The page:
Conflict between the settlers and the Indians in the Pittsburg PA, Wheeling WV. area 1769-1794. Wetzel, Boone, Zane, Kenton, Girty.


American Slavery, American Freedom

By Edmund S. Morgan,

Book cover of American Slavery, American Freedom

How did the Virginia slaveholders somehow become the most celebrated spokesmen for “liberty” and “equality” in the Revolutionary Era even though they all owned hundreds of slaves? Morgan contends that to understand this paradox one has to go back to 17th-century colonial Virginia where American slavery and American freedom emerged together. Moreover, argues Morgan, those days not only had a profound effect on the American Revolution and the Early Republic, but on everything that has happened since.

American Slavery, American Freedom

By Edmund S. Morgan,

Why should I read it?

2 authors picked American Slavery, American Freedom as one of their favorite books, and they share why you should read it.

What is this book about?

In the American Revolution, Virginians were the most eloquent spokesmen for freedom and quality. George Washington led the Americans in battle against British oppression. Thomas Jefferson led them in declaring independence. Virginians drafted not only the Declaration but also the Constitution and the Bill of Rights; they were elected to the presidency of the United States under that Constitution for thirty-two of the first thirty-six years of its existence. They were all slaveholders. In the new preface Edmund S. Morgan writes: "Human relations among us still suffer from the former enslavement of a large portion of our predecessors. The freedom…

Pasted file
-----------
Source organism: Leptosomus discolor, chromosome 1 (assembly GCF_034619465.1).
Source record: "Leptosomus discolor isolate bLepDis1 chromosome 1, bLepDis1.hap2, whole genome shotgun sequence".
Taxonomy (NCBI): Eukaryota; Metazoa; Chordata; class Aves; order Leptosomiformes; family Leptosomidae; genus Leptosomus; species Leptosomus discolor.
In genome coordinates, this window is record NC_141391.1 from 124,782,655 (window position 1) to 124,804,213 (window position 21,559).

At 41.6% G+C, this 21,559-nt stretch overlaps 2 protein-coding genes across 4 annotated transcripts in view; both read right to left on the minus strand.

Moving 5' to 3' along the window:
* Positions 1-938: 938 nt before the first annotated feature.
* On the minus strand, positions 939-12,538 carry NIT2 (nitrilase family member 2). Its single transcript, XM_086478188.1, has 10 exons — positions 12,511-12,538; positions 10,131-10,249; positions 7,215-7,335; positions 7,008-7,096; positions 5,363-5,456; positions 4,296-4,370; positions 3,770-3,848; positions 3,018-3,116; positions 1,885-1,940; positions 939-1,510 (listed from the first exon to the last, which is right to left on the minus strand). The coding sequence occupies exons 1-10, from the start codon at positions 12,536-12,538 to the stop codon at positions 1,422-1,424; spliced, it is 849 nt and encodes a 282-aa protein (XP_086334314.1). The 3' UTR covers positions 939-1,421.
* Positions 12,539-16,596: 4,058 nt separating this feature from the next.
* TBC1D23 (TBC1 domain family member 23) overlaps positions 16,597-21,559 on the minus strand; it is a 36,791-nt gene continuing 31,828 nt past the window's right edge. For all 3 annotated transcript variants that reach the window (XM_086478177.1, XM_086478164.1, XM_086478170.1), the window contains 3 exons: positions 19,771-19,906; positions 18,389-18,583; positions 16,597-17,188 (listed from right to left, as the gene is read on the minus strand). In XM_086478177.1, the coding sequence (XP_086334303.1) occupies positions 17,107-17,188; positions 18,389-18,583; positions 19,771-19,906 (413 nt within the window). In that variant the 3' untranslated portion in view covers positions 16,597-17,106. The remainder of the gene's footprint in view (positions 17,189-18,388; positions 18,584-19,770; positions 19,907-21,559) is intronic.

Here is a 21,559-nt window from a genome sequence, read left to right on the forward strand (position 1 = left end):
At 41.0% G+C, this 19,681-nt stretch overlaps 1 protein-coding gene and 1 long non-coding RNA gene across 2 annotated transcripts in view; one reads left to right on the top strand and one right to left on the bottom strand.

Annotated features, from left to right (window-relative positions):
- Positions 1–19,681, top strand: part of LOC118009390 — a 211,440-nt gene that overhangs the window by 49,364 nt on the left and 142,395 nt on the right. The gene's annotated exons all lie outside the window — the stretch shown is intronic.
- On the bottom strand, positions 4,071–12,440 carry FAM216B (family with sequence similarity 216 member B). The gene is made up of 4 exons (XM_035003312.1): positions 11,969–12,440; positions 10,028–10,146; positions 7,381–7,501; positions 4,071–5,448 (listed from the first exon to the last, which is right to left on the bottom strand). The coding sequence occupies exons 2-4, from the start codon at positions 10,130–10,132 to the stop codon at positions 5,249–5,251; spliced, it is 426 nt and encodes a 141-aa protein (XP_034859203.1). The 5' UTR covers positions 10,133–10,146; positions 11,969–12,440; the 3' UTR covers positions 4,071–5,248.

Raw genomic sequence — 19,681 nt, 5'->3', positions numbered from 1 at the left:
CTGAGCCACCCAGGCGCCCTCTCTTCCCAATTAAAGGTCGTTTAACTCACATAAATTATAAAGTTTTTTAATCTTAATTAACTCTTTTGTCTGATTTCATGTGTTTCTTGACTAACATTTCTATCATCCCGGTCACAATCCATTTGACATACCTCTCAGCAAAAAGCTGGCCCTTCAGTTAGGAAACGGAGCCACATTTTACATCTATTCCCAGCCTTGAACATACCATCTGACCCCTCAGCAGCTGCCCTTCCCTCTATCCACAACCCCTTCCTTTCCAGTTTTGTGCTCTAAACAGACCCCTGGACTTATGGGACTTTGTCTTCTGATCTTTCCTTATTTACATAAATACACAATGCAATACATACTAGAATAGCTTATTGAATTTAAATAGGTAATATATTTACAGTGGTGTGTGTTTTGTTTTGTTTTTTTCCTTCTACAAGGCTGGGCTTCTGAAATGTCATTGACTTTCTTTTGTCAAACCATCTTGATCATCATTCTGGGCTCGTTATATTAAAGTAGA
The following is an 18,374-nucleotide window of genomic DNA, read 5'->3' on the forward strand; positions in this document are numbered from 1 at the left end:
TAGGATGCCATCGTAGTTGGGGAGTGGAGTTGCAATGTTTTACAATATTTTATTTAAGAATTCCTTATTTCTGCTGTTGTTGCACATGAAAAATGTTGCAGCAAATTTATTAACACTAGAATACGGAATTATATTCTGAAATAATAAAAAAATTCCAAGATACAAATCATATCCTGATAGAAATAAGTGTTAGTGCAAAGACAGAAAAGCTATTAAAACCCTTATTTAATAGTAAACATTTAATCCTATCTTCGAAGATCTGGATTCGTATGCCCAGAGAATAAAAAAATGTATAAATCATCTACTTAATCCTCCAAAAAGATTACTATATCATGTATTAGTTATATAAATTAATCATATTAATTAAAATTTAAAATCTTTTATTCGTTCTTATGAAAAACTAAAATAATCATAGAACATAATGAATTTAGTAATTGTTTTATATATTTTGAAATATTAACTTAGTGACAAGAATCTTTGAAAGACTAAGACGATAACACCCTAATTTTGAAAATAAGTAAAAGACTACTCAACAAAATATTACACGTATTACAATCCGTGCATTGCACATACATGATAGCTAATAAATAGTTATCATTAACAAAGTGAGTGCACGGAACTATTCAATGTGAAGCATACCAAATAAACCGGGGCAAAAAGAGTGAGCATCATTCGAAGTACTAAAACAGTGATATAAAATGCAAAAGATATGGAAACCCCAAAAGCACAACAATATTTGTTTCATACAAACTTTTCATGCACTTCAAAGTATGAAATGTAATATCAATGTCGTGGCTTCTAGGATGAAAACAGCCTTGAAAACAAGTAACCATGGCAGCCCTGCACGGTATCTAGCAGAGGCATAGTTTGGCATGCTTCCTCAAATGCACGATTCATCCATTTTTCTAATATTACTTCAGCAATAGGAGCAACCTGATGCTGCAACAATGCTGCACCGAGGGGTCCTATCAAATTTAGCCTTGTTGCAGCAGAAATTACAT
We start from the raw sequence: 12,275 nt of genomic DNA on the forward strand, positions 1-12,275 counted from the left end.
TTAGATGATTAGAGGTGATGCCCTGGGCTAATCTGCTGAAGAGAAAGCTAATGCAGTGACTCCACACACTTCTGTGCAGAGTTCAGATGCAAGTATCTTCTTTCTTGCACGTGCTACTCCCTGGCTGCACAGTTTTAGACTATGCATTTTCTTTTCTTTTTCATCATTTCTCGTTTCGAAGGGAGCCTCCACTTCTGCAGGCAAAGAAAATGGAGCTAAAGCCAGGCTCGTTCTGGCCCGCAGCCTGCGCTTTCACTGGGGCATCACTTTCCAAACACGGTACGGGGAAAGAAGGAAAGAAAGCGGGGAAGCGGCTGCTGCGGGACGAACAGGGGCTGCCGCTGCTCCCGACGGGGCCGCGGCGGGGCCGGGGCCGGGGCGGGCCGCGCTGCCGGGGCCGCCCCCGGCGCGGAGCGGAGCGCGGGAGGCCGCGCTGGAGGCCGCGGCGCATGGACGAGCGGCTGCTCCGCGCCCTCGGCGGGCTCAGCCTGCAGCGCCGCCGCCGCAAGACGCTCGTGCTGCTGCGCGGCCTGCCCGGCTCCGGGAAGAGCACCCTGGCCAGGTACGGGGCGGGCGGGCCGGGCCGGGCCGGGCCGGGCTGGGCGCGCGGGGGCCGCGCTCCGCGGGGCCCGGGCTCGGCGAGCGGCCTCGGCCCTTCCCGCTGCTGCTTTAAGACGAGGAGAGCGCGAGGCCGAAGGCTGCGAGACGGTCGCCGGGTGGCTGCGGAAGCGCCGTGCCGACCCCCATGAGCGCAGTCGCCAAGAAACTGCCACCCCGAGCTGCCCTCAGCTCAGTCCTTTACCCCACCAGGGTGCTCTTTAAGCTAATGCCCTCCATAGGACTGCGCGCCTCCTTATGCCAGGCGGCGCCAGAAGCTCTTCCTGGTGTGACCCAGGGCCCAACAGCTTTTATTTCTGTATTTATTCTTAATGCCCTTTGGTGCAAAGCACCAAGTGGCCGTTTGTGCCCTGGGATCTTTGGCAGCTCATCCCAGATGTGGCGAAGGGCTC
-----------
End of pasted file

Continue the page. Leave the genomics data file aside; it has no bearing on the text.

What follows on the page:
Relation of Virginia

By Karen Ordahl Kupperman (editor), Henry Spelman,

Book cover of Relation of Virginia: A Boy's Memoir of Life with the Powhatans and the Patawomecks

Finally, Henry Spelman gets his own book! There is no shortage of Jamestown literature on John Smith, Pocahontas, John Rolfe, and Chief Powhatan, but Karen Ordahl Kupperman’s Relation of Virginia: A Boy’s Memoir of Life with the Powhatans and the Patawomecks offers the intriguing account of Henry Spelman, a 14-year-old English boy sent to live with the Chesapeake Algonquians during highly volatile times between Virginia’s indigenous population and the Jamestown colonists. 

I find this book particularly compelling for multiple reasons: it reverses traditional narrative roles and details a member of colonial society who was placed in servitude to the Indigenous population, it was one of very few examples of first-hand historical testimony from an adolescent (none survive from 1580's Roanoke, and only Alonso de Olmos offered an eyewitness account of the annihilation of the Ajacan Jesuits in 1570), and it has often been glossed over by Jamestown scholars.